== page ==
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Notes Approved no
Call Number (down) LoNNe @ schroer @ Serial 1571
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Author Schroer, S.; Felsmann, K.; Hölker, F.; Mummert, S.; Monaghan, M.T.; Wurzbacher, C.; Premke, K.
Title The impact of outdoor lighting on ecosystem function – gaining information with a Citizen Science approach using a questionnaire Type Conference Article
Year 2016 Publication Austrian Citizen Science Conference Abbreviated Journal
Volume Issue Pages 8-13
Keywords citizen science; mapping
Abstract
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Corporate Author Thesis
Publisher Frontiers Place of Publication Editor
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Notes Approved no
Call Number (down) LoNNe @ schroer @ Serial 1572
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Author Hölker, Andreas; Doulos, Lambros; Schroer, Sibylle; Topalis, Frangiskos
Title Sustainable outdoor lighting for reducing energy and light waste Type Conference Article
Year 2016 Publication 9th International Conference Improving Energy Efficiency in Commercial Buildings and Smart Communities Abbreviated Journal
Volume Issue Pages 202-213
Keywords lighting design; lighting technology; light pollution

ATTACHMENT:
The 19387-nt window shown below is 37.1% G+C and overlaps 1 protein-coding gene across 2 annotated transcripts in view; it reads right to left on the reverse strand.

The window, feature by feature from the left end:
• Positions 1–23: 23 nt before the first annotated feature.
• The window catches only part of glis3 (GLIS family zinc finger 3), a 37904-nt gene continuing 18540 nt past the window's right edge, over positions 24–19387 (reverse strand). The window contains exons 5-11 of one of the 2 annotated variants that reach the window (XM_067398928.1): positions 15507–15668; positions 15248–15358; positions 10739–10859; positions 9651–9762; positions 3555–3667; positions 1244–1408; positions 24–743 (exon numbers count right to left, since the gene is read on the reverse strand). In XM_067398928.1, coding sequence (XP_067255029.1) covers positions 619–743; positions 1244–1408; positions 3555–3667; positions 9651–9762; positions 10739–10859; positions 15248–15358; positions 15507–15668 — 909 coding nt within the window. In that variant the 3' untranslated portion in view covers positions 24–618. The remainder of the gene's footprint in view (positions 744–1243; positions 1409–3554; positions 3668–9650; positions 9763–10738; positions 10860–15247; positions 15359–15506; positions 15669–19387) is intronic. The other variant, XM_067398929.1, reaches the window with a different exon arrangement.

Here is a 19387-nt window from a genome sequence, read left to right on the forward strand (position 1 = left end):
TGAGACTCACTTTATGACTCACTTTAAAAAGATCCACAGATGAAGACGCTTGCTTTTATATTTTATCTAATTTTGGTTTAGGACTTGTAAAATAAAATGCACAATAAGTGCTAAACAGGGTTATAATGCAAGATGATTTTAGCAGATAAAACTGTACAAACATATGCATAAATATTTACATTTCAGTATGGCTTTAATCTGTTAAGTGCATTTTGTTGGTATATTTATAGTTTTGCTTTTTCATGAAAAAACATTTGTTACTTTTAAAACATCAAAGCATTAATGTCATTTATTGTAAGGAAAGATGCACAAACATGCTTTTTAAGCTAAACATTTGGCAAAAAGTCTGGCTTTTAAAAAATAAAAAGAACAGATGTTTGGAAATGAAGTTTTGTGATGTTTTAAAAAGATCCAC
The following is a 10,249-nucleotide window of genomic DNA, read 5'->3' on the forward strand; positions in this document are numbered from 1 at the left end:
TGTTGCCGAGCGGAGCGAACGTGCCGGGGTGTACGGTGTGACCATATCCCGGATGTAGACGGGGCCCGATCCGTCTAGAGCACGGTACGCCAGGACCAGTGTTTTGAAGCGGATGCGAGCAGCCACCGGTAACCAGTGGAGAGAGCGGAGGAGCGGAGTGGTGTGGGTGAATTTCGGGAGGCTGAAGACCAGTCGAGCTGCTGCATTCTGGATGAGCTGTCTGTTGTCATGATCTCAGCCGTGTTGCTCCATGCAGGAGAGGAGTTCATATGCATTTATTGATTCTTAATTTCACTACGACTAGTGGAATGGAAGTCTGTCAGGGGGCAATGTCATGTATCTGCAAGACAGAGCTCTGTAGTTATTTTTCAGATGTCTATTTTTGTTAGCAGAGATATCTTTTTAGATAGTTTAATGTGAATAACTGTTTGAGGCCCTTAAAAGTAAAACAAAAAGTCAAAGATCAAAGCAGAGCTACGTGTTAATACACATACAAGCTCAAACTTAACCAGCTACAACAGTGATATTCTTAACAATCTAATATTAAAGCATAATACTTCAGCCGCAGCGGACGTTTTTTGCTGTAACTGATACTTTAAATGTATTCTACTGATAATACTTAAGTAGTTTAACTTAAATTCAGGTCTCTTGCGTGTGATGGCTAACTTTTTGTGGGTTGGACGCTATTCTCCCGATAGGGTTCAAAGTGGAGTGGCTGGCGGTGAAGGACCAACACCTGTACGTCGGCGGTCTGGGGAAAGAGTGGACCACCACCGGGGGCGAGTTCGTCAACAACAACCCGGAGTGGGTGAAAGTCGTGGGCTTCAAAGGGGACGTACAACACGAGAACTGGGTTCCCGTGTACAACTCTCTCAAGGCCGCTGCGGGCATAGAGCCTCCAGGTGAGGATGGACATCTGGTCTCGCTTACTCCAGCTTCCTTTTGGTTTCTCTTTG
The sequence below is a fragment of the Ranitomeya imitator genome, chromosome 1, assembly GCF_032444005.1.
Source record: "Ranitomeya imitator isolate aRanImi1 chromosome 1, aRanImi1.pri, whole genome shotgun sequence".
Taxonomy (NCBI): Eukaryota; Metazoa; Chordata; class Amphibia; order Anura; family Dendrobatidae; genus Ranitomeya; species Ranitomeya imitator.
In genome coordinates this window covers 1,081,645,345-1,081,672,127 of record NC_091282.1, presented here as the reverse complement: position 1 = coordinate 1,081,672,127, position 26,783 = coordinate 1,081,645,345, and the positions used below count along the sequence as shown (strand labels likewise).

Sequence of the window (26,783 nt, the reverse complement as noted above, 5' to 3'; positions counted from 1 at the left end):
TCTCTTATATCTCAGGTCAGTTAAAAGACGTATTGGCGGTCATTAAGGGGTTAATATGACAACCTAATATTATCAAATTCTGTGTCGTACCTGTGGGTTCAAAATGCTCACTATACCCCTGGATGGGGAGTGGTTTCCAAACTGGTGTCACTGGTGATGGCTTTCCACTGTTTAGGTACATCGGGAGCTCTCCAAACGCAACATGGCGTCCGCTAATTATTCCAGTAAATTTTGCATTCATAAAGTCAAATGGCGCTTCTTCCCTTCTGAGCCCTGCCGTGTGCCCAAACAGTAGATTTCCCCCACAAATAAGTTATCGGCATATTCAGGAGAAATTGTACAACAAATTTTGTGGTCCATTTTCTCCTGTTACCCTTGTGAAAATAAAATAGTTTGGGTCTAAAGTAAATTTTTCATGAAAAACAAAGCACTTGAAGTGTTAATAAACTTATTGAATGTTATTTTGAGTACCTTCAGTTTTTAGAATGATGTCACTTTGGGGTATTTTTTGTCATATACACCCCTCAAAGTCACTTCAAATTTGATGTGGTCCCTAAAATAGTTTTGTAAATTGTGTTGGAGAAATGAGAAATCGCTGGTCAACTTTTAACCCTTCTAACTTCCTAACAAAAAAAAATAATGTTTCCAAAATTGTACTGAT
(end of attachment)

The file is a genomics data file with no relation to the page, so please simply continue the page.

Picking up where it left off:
Abstract The lack of lighting planning for internal and external illumination of buildings contributes to wasting energy and to the issue of light pollution. This will be demonstrated with research from the ground and by analysis of images, taken with detectors on satellites, the International Space Station or planes. Besides large area floodlighting from airports or sports facilities, facade illumination is the most important contributor. The effects of malpractice versus sustainable lighting planning solutions will be demonstrated with some examples in cities like Bonn, Strasbourg, Athens and Thessaloniki. Further examples in the countryside will demonstrate lighting practice in the German star park Biosphere Reserve Rhön. Facade lighting planning, considering optimal alignment, the intensity and the colour quality of the illumination, will contribute to reducing light pollution and thus waste of energy and will increase human comfort at the same time.

Experience shows that unilateral promoting energy efficiency will finally result in more extended use of energy, which is known as rebound effect. In addition the small size and long lifetime of the modern solid state lighting will result in an increased use even in remote places thereby emitting more artificial light into the natural night. This does not only affect the energy use, but also the biological rhythms of animals and human beings.